Office Hours: Courtney Louis


Courtney Louis

Clinical Psychology Ph.D. Student at Michigan State University

B.A. in Psychology from Hunter College, City University of New York


What inspired you to attend grad school?

It fascinated me that I could be on the side of science that was innovative and creative, while simultaneously helping people understand their distress. I wanted to be one of those people who could contribute to a better understanding of psychopathology, and simultaneously help people recover. I love learning about the brain, and using a cognitive neuroscience to help inform what may be maladaptive within those who are anxious and depressed. Having the opportunity to do both seemed like an amazing thing. Critically, I did not want to solely deliver therapy, I wanted to be able to contribute to an understanding of mental illness. Therefore, graduate school seemed like a perfect fit.


Tell me about your proudest grad school moment. Why was it special for you?

My proudest grad school moment was getting through the first semester! Granted, I have only recently started my journey, but the first semester is truly a challenging one in a variety of aspects - you start a new school, start new classes, meet new people, move to a new town (in some cases), as well as start developing a sense of self as a researcher or innovative thinker. There is something to be said about making it through that. It creates a resiliency in you, that I believe should be appreciated.


What’s the best piece of advice you’ve gotten while in grad school?

"Make time for you." You have to take care of yourself. It is going to be hard; there is no denying that. But you cannot make it through, if you do not take care of yourself first. If you neglect to do that, you will not be functioning optimally, and that doesn't benefit anybody. Let's be honest, will it actually be the end of the world if you took an extra hour for some self-care? Probably not.


If you had to describe your Black grad experience with one song, which one would it be, and why?

I don't know if there is a song that I can think of right now that ca describe my Black experience. But I love this song. It's just so affirming. Sometimes, you just need a reminder, especially on trying times. that you are, in fact, good enough. You have the potential, because you're here for a reason, and you should not be afraid to say that you are intelligent, and deserve to be here as much as everybody else.


What has been your biggest obstacle in grad school? What strategies have you used to try to overcome it?

My biggest obstacle was to be okay with not having all the answers right away. Grad school is a place of intellectual growth, and it is challenging. In schooling before this, you can always see the end - maybe its an exam, its a paper, its a class, etc. In graduate school, you will not have all the answers, and sometimes the finish line is a little blurry. Putting my trust in the process is quite necessary. I think the best strategies are to talk through your frustrations, and don't stay in your own head. Have an outlet - whether that be your friends, family, self-expression via art, anything. You need to be able to let it out, and press the reset button.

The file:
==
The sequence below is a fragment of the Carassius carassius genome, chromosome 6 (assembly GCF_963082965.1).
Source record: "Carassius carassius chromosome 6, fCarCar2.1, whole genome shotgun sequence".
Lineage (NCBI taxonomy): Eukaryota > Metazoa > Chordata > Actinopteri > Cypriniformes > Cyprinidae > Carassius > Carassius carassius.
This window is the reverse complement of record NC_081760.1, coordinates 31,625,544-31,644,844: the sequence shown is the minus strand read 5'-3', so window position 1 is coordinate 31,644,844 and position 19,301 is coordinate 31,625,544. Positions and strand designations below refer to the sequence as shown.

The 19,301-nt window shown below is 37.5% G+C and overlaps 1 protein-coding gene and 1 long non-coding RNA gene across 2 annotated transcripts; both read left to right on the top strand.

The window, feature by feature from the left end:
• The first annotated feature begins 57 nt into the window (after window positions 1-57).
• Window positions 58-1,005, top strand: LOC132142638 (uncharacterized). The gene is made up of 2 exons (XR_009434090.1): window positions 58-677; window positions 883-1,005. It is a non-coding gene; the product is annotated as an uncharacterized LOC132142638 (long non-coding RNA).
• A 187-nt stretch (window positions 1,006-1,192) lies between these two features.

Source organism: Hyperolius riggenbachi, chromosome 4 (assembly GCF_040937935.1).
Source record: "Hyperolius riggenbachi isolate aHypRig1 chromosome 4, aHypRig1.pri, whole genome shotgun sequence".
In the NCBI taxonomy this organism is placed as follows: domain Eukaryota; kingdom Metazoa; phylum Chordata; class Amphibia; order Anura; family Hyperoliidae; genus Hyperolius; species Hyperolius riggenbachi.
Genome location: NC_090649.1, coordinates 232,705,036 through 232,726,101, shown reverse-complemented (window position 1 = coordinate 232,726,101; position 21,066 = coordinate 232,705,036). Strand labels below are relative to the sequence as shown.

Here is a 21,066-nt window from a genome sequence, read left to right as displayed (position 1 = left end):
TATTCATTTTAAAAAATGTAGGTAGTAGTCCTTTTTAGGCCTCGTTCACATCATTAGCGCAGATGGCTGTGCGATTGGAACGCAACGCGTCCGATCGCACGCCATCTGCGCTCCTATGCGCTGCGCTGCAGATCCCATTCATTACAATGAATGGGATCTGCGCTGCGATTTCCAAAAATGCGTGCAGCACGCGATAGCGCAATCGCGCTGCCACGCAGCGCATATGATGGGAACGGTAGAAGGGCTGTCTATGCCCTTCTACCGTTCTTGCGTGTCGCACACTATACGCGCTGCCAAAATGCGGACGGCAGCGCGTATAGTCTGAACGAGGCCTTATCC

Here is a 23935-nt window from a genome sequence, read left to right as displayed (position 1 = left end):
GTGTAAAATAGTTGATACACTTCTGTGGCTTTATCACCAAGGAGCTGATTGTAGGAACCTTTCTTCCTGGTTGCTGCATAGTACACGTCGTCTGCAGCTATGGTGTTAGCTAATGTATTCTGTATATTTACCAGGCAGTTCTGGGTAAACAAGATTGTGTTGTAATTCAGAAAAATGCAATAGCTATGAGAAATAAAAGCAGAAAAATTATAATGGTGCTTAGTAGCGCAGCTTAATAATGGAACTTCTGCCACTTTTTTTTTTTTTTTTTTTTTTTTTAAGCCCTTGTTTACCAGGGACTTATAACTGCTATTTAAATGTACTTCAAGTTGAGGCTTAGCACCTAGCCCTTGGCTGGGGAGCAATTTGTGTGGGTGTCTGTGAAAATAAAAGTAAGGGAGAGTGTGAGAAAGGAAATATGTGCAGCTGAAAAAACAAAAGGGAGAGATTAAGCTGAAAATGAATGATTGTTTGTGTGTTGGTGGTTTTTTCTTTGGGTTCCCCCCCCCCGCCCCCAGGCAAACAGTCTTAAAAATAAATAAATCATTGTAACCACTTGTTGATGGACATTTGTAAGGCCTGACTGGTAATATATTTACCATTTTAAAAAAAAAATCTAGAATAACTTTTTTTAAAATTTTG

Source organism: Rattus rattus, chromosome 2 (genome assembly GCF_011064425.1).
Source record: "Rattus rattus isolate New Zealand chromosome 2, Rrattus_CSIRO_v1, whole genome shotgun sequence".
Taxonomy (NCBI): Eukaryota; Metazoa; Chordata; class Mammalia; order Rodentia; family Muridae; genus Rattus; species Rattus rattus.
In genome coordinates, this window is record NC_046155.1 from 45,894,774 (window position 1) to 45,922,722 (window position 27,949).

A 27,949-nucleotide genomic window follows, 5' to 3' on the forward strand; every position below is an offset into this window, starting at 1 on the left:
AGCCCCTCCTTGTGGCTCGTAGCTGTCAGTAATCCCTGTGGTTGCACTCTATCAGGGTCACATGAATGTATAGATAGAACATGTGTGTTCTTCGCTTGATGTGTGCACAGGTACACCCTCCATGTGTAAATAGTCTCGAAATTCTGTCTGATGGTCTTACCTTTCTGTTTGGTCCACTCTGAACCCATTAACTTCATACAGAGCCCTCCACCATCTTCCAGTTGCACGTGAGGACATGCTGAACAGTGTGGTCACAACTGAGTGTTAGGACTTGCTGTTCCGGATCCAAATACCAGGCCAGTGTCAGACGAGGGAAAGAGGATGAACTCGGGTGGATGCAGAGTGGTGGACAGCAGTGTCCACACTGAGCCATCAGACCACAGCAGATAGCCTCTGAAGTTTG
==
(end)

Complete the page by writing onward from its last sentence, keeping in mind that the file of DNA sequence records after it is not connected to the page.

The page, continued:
What has this experience (pursuing a graduate degree) taught you about yourself?

It has taught me that I am resilient. Anyone who can do this is resilient, and you just do not know how resilient you are until you get here. So if this is what you really want, you can do it!


If you could go back to the first day of grad school, what advice would you give to yourself? Why?

"It will be okay, you do not have to have all the answers now."
Impostor syndrome is the real deal people. It will come, and sneak up on you at random moments. I think the first day is when you feel it the most. Everything is so brand new, and it can be very easy to think "Oh man, maybe I should not be here." But you will be surprised to know (or maybe not so surprised), that almost everybody feels it. Hone in that feeling of fear, and use it as motivation. If you think there is something that you need to know, because it will help you, then make a goal to learn it someday. But take your time, it will come to you. So many great researchers have changed their course throughout their careers, and that is after they have established themselves. You cannot plan research, or your innovation. It will unfold for you. That is just the way of the process. Trust your work ethic. It will lead you somewhere, but not a place you can predict. And that is okay.


How do you think your identities have informed your graduate experience?

Being in a research setting of clinical science that infuses cognitive neuroscience as a research framework is already a pretty finite group. Being a black woman within this sphere is challenging (why, hello there Impostor Syndrome). However, I know that I love what I am studying. I know that I want to make the connections between the brain and psychopathology, and so I know I should be here. If anything, being a black woman in this sphere gives me drive. We need more black women in science, and I hope to contribute to that.


How do you intend to use your degree in the future?

I hope to continue to contribute to research, and disseminate knowledge to non-scientific communities. I also want to be able to work closely with clients who are suffering. I would love to be involved on both sides of the spectrum - working directly with people to help them get better, and contributing to an understanding of anxiety and depression.


What’s something that you would tell someone who is interested in pursuing a similar path?

Is this what you really want to do? Because there will be trying and tough moments, but if you know this is what you want, then it will be worth it. It will give you something to hold on to during those rough times.

Feel free to reach out to Courtney: